16 Aug 2022

Longford communities in mourning at passing of 'true decent man' Martin Clyne

Martin Clyne RIP

Bishop Emeritus Colm O'Reilly, who served as a priest in Granard during the 1960's, and Martin Clyne pictured with the Connolly Cup in 1967

Granard, Newtowncashel and Longford is in mourning this week following the death of Martin Clyne, who was described as ‘a true decent man’ by Fr Simon Cadam during his homily to the Funeral Mass on Saturday morning in St Mary’s Church, Granard.

Martin passed to his eternal reward, peacefully, last Wednesday, December 4, at Mullingar Regional Hospital and Fr Cadam highlighted how the deceased possessed a great sense of the soil under his feet and made a deep impression on the community of Granard.

An exceptional gaelic footballer, Martin captained his native Cashel to the Longford junior championship title in 1961, defeating Sean Connolly’s by 0-7 to 0-3 in the final.

Shortly after this triumph, Martin moved to Granard and in the Cashel GAA Club history publication, Martin wrote himself:

“I was delighted to be the captain of the team in 1961 and the joy of that great victory. It was also the year I left this parish, Newtowncashel.

“I was sorry to leave the club then as the spirit was high at that time but I had a new life to live and new friends to make.”

Cashel’s loss was St Mary’s and Granard’s gain as Martin made a huge contribution to GAA and community life in the north Longford town.

Renowned as ‘a hardy defender’, Martin was an outstanding performer with St Mary’s Granard during their glory days of the 60s.

“To mark some of the players he marked out of the games during that time, you had to be a great player,” proclaimed a tribute to Martin on the St Mary’s GAA Facebook page.

Martin played in a Leader Cup Final with Granard in 1963, losing out to Longford Slashers before he won his first Leader Cup medal in ’64.

He settled so well into Granard that in 1967 he was voted as the club’s senior captain and he skippered them to the Longford senior football title and Connolly Cup that year. In the final, St Mary’s had four points to spare over Carrickedmond, 1-7 to 0-6.

That was Martin’s second Longford senior football championship medal as the previous year, Granard were 0-9 to 0-2 winners over Éire Óg in the county final.

He won a third SFC medal in 1970, the tenth of Granard’s eleven county championship successes, which was achieved at the expense of Clonguish in the final, 0-10 to 0-7.

A winner of Leader Cup medals in 1964, ‘66 and ‘69, Martin also won numerous other league and tournament medals with Granard.

There were occasions when he came up against his native Cashel, and lined out against his cousin Johnny Clyne, and as Fr Cadam reminded the congregation, “whatever the outcome they always walked off the field as friends. Martin always had a great sense of community.”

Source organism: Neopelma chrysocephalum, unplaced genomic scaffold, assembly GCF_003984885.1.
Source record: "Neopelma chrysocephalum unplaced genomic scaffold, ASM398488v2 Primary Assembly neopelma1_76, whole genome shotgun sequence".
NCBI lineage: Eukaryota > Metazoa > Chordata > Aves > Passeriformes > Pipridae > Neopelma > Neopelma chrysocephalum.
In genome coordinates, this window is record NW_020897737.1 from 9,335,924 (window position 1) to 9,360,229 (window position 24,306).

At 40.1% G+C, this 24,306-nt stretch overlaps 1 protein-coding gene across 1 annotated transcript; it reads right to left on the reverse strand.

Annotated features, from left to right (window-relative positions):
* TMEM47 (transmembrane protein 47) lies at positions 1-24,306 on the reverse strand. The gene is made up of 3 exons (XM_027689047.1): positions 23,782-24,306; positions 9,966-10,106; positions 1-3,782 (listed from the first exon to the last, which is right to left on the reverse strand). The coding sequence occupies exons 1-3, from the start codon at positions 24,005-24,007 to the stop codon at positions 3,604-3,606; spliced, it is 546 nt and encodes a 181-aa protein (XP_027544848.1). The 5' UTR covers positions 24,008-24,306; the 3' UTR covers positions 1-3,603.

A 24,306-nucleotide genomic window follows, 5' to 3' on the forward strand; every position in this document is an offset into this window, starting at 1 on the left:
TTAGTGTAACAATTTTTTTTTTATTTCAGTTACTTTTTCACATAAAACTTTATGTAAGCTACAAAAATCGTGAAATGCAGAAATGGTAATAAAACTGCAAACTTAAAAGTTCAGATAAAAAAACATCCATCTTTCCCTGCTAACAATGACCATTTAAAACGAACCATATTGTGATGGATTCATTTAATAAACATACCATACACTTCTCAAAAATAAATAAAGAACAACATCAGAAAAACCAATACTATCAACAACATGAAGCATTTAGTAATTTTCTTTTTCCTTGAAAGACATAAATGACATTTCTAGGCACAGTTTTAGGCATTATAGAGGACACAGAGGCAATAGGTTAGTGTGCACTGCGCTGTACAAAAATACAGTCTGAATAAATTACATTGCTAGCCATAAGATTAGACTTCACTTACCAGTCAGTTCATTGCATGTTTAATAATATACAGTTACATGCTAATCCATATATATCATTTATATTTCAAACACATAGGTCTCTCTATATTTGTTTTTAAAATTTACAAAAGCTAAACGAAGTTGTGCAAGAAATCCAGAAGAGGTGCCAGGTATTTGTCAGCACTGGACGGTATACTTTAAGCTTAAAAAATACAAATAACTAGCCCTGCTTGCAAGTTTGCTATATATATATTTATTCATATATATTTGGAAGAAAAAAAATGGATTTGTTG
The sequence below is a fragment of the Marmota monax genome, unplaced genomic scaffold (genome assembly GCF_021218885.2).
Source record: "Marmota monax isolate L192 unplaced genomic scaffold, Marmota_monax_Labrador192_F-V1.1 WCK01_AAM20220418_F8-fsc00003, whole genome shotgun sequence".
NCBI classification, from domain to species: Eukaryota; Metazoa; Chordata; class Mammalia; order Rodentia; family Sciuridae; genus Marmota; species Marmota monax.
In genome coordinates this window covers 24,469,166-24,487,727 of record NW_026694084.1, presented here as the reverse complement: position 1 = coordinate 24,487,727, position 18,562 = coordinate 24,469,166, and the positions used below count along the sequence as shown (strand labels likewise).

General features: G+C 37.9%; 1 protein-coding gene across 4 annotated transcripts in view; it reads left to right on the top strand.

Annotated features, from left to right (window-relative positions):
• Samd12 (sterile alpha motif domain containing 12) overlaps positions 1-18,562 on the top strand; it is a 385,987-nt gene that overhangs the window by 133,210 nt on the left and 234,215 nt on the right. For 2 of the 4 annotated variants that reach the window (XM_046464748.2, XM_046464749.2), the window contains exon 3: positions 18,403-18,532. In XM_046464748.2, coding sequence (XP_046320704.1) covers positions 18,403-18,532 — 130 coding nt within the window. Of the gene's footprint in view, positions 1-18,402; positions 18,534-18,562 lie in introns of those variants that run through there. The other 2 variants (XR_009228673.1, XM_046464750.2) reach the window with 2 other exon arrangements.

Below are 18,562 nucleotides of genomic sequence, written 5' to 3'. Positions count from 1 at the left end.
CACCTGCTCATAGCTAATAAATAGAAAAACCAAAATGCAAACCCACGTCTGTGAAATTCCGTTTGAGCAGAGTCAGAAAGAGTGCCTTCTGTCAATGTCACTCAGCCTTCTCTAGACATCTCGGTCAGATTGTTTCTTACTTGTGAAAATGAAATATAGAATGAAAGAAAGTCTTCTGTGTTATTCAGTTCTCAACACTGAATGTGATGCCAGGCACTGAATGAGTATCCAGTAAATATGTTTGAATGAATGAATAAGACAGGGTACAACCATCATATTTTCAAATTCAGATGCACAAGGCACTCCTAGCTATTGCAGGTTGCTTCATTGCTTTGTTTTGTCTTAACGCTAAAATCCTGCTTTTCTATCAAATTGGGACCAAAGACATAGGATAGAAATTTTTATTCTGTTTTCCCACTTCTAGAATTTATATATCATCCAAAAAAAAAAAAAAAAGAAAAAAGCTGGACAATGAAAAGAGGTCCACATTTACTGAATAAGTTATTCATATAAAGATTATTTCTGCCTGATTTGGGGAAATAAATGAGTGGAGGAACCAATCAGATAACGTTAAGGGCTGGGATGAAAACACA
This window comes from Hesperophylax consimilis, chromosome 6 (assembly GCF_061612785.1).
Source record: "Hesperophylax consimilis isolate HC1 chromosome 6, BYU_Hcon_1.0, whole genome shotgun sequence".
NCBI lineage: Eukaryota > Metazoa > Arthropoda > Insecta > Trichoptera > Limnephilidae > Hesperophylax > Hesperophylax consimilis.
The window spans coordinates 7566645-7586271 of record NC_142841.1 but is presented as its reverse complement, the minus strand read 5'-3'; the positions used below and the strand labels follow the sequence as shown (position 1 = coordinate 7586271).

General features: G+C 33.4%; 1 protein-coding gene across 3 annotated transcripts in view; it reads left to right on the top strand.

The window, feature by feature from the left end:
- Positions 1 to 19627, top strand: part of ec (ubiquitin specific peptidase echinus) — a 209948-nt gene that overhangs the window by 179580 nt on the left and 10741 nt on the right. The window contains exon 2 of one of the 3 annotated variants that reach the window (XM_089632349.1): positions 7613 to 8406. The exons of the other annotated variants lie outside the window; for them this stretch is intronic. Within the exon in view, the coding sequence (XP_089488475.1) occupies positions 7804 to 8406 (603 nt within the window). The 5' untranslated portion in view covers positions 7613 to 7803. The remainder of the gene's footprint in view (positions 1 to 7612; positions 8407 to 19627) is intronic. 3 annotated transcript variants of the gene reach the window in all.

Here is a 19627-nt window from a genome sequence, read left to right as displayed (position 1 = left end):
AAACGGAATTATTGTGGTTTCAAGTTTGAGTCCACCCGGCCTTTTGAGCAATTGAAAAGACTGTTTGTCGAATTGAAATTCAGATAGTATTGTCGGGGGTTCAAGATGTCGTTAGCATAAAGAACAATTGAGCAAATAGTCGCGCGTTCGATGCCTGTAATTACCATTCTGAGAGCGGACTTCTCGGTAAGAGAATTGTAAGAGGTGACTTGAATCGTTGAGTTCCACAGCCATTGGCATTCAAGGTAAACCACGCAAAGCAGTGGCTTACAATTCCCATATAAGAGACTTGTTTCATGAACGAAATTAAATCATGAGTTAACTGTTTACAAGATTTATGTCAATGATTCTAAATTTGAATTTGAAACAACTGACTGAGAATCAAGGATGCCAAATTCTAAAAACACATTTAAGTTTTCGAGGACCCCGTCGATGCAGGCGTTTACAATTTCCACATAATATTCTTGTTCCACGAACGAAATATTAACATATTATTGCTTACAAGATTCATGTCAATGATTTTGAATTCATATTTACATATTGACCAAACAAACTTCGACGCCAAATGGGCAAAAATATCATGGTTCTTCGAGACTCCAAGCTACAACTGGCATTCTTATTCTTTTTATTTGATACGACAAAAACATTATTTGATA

While still playing senior and later on in his career, junior football, with St Mary’s, Martin dedicated himself to training Granard club underage teams.

Indeed, Martin trained schoolboy and U14 teams for a few years and later played with most of those younger lads on Special Junior League teams when they were moving up to adult football.

He was a great influence on numerous Granard players over the years and they will never forget him.
A Vice-President of St Mary’s Club for a number of years, he is among the greats to have worn the famed Granard jersey and he is a true St Mary’s legend.

His coaching prowess was not only confined to St Mary’s and in 1996, Martin trained the Mullinalaghta St Columba’s side that captured the Longford junior championship title, defeating Shroid Slashers by 1-10 to 1-8 in the final.

He also had stints as team trainer with the Ballymore and Forgney St Munis clubs.

Welcoming Martin’s brother Tom, and his nieces Lisa, Jane and Ellen to the Funeral Mass, Fr Cadam spoke of the other organisations that Martin was deeply involved with.

He was on the first committee of Granard Community Centre, served as chairman of that committee and was working on a planned restoration of the centre.

He ran a whist drive for many years, loved to play the game and travelled near and far to play it.

He also assisted the late Anne Byrne, Longford’s oldest citizen who recently passed away in her 105th year, organise an annual whist game in aid of Muscular Dystrophy Ireland.

Through his involvement with Macra na Feirme, Martin enjoyed producing and putting on plays in Granard.

Many will have very fond memories of him playing Professor Tim in that great play of the same name and for a man who was a non drinker he could play the drunken Tim with excellence.

Fr Cadam said Martin was ‘a great farmer’, adding, “Martin loved his land and his cattle and he had a great pride in his work and a great sense of the soil under his feet.”

He took great pride in having prize winning cattle and with his very loyal friends and neighbours The Poyntz family he travelled to many shows and indeed he also judged at many shows.

A table tennis player of note, Martin was highly regarded by all who knew him and as a mark of respect, the St Mary’s Granard Minor AGM scheduled for last week was postponed.

Following Funeral Mass on Saturday, the late Martin Clyne was laid to rest in Granardkill cemetery.

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